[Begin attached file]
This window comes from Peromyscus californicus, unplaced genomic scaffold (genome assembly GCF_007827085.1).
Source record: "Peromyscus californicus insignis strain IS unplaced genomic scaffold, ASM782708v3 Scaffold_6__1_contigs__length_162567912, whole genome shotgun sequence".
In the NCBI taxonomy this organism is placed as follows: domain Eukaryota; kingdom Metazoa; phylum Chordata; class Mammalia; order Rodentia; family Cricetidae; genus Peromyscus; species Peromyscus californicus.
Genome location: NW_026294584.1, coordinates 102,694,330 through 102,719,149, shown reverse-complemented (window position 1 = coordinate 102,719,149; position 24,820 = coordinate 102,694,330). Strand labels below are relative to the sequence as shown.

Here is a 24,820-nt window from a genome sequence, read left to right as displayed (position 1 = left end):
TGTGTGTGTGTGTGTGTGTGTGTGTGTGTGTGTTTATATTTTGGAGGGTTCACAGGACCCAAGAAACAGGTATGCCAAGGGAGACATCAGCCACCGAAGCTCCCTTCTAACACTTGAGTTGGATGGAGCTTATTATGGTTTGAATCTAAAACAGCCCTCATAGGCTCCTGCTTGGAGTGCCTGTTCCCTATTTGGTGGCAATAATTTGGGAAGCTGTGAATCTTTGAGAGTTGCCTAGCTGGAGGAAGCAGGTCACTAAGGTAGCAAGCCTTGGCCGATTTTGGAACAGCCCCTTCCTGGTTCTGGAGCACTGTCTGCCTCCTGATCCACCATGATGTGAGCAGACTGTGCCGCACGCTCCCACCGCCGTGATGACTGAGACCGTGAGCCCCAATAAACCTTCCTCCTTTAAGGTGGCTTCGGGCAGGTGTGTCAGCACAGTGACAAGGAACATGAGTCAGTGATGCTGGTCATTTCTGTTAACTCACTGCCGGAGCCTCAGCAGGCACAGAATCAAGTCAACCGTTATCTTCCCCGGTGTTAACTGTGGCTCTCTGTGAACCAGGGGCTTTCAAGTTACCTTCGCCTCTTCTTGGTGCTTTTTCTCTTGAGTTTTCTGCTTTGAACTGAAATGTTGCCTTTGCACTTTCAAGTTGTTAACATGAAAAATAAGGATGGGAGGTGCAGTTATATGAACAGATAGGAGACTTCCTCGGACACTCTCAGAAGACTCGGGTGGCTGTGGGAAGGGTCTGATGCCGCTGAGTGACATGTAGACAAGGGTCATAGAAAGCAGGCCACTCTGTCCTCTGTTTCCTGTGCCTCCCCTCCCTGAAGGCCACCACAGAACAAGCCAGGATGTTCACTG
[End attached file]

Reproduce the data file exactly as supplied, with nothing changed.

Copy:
This window comes from Peromyscus californicus, unplaced genomic scaffold (genome assembly GCF_007827085.1).
Source record: "Peromyscus californicus insignis strain IS unplaced genomic scaffold, ASM782708v3 Scaffold_6__1_contigs__length_162567912, whole genome shotgun sequence".
In the NCBI taxonomy this organism is placed as follows: domain Eukaryota; kingdom Metazoa; phylum Chordata; class Mammalia; order Rodentia; family Cricetidae; genus Peromyscus; species Peromyscus californicus.
Genome location: NW_026294584.1, coordinates 102,694,330 through 102,719,149, shown reverse-complemented (window position 1 = coordinate 102,719,149; position 24,820 = coordinate 102,694,330). Strand labels below are relative to the sequence as shown.

Here is a 24,820-nt window from a genome sequence, read left to right as displayed (position 1 = left end):
TGTGTGTGTGTGTGTGTGTGTGTGTGTGTGTGTTTATATTTTGGAGGGTTCACAGGACCCAAGAAACAGGTATGCCAAGGGAGACATCAGCCACCGAAGCTCCCTTCTAACACTTGAGTTGGATGGAGCTTATTATGGTTTGAATCTAAAACAGCCCTCATAGGCTCCTGCTTGGAGTGCCTGTTCCCTATTTGGTGGCAATAATTTGGGAAGCTGTGAATCTTTGAGAGTTGCCTAGCTGGAGGAAGCAGGTCACTAAGGTAGCAAGCCTTGGCCGATTTTGGAACAGCCCCTTCCTGGTTCTGGAGCACTGTCTGCCTCCTGATCCACCATGATGTGAGCAGACTGTGCCGCACGCTCCCACCGCCGTGATGACTGAGACCGTGAGCCCCAATAAACCTTCCTCCTTTAAGGTGGCTTCGGGCAGGTGTGTCAGCACAGTGACAAGGAACATGAGTCAGTGATGCTGGTCATTTCTGTTAACTCACTGCCGGAGCCTCAGCAGGCACAGAATCAAGTCAACCGTTATCTTCCCCGGTGTTAACTGTGGCTCTCTGTGAACCAGGGGCTTTCAAGTTACCTTCGCCTCTTCTTGGTGCTTTTTCTCTTGAGTTTTCTGCTTTGAACTGAAATGTTGCCTTTGCACTTTCAAGTTGTTAACATGAAAAATAAGGATGGGAGGTGCAGTTATATGAACAGATAGGAGACTTCCTCGGACACTCTCAGAAGACTCGGGTGGCTGTGGGAAGGGTCTGATGCCGCTGAGTGACATGTAGACAAGGGTCATAGAAAGCAGGCCACTCTGTCCTCTGTTTCCTGTGCCTCCCCTCCCTGAAGGCCACCACAGAACAAGCCAGGATGTTCACTG